Consequently, the surveillance system promotes the spread of authoritarianism in government functioning, as it allows the executive to exercise greater power over citizens and influence their personal lives.

Besides, it is against the due process of law. Surveillance carried out entirely under the control of the executive violates the very foundation of Articles 32 and 226 of the Constitution as it is carried out in secret.Thus, the affected person is unable to prove the infringement of his rights. Not only does it violate the ideals of due process and the concept of separation of powers, but also the concept of separation of powers.

A middle path:

 There is a need for judicial oversight to satisfy the ideal of ‘due process of law’, to maintain an effective separation of powers and to meet the requirements of procedural safeguards and natural justice. Only the judiciary can be competent to decide whether specific instances of surveillance are proportionate or whether less miserable alternatives are available to the citizens. Judiciary itself can maintain the balance between the need for the objectives of the government and the protection of the rights of the affected persons.

 There is a need for judicial oversight on surveillance systems in general and a judicial investigation into the Pegasus hacking, as the leaked database of targeted numbers also includes the phone number of a sitting Supreme Court judge that calls into question the independence of the judiciary in India. 

Seeing the gravity of the situation, are form in the surveillance system of India is much needed.In fact,a comprehensive reformed surveillance framework has been long overdue.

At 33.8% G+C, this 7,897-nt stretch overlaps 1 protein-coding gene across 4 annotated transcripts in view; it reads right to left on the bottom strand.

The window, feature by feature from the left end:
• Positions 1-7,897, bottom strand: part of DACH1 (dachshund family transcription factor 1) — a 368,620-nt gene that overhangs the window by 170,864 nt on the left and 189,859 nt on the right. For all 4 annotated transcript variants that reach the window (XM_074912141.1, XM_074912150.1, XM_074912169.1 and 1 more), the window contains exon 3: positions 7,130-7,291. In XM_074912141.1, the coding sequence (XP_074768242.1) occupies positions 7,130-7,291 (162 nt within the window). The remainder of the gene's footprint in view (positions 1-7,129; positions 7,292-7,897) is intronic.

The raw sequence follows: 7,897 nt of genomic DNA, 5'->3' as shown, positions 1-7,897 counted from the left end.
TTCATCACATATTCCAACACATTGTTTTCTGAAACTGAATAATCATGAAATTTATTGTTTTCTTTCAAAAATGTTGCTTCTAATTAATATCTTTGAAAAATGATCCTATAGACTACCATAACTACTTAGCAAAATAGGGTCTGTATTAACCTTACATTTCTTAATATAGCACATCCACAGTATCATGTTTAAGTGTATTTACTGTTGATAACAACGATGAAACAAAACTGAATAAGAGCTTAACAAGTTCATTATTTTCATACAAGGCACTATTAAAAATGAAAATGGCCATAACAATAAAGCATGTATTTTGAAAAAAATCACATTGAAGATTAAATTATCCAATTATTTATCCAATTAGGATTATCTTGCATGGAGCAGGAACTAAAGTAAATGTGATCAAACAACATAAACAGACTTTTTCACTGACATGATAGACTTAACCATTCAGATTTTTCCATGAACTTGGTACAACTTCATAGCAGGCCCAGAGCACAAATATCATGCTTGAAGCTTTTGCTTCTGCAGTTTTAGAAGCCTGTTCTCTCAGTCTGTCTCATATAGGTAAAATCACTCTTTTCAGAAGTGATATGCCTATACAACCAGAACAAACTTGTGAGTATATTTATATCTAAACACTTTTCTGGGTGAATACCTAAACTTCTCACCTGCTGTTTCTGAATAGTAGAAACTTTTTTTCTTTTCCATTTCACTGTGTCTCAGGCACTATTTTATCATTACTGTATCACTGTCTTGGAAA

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Not only are the existing security frameworks weak with respect to surveillance, but the proposed legislation relating to the protection of the personal data of Indian citizens has also failed to address the issue of surveillance even though it has provided wide exemptions for government officials.

Hence, there is a need for greater transparency in the system, because in the present system the government agencies do not hold any accountability to anyone other than the government. The current debate is not only about ‘whether or not to have a surveillance system’, but also about ‘how, when and what kind of surveillance’ is to be allowed.

 If the protection of national security can be ensured by minimal violations of fundamental rights, the government is constitutionally obliged to adopt measures that involve minimal infringement or violation.

The reforms to be brought in the Indian surveillance system should incorporate the Ethics of Surveillance which considers the ethical aspects of the methods of monitoring planning.

In a nutshell:

It is also an apposite time to consider the matter as vigorous debates are raging around the world on the protection of fundamental rights against the use of surveillance mechanisms by an aggressive and intervening state in the name of national security.